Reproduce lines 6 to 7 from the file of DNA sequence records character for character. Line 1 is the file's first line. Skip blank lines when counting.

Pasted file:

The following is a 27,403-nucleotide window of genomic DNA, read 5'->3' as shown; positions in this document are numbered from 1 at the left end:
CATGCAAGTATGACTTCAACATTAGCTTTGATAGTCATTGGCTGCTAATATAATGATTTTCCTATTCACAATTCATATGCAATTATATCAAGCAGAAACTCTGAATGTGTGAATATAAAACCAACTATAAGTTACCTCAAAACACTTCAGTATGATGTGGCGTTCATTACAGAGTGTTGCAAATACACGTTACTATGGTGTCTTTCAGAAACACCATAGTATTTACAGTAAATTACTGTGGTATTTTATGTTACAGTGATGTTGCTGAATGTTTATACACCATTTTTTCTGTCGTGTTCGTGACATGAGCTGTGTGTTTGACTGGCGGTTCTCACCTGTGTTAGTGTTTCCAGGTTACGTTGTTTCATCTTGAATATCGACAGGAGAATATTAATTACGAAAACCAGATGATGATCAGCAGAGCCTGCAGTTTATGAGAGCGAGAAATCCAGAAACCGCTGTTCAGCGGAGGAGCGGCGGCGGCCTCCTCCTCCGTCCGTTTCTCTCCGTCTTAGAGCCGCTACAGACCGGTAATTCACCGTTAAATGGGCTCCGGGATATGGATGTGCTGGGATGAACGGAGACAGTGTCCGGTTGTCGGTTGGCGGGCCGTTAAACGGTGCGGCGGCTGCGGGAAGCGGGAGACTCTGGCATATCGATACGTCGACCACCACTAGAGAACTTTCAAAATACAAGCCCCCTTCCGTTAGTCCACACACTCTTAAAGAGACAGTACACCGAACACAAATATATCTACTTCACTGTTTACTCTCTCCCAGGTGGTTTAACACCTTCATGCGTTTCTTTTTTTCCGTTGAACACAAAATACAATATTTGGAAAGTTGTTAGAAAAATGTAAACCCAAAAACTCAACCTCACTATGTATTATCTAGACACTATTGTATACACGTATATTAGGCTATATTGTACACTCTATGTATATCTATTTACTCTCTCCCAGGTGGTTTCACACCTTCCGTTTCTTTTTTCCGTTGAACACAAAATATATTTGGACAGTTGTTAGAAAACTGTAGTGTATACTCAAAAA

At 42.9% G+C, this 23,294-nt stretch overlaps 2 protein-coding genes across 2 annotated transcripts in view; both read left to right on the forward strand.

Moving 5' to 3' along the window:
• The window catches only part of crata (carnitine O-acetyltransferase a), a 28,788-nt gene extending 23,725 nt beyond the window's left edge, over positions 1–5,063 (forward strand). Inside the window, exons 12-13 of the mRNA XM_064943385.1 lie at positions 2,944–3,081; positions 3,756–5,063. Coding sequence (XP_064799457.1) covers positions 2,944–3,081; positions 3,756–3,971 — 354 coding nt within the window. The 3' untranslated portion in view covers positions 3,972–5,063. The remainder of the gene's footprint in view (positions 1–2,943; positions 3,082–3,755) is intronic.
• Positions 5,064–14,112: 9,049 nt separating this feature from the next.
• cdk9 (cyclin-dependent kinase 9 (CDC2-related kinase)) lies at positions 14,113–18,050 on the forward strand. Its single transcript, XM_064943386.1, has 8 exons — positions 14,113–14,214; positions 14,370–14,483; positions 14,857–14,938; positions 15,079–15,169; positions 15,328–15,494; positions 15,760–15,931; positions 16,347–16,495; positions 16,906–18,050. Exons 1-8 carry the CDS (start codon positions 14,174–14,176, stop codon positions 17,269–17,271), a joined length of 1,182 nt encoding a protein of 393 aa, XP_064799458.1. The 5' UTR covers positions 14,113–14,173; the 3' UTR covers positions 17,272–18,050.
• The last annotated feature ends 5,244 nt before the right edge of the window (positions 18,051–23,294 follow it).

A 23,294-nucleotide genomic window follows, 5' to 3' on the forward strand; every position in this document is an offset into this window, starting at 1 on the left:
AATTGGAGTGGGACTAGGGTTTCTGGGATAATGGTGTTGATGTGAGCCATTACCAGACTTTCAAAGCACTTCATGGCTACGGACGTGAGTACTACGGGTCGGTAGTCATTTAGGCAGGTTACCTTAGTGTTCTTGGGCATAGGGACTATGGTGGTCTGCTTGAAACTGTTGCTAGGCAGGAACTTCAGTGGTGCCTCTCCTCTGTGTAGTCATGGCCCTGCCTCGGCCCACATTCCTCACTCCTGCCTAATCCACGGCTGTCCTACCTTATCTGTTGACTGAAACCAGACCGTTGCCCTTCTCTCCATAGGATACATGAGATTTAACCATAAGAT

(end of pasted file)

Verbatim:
• Positions 5,064–14,112: 9,049 nt separating this feature from the next.
• cdk9 (cyclin-dependent kinase 9 (CDC2-related kinase)) lies at positions 14,113–18,050 on the forward strand. Its single transcript, XM_064943386.1, has 8 exons — positions 14,113–14,214; positions 14,370–14,483; positions 14,857–14,938; positions 15,079–15,169; positions 15,328–15,494; positions 15,760–15,931; positions 16,347–16,495; positions 16,906–18,050. Exons 1-8 carry the CDS (start codon positions 14,174–14,176, stop codon positions 17,269–17,271), a joined length of 1,182 nt encoding a protein of 393 aa, XP_064799458.1. The 5' UTR covers positions 14,113–14,173; the 3' UTR covers positions 17,272–18,050.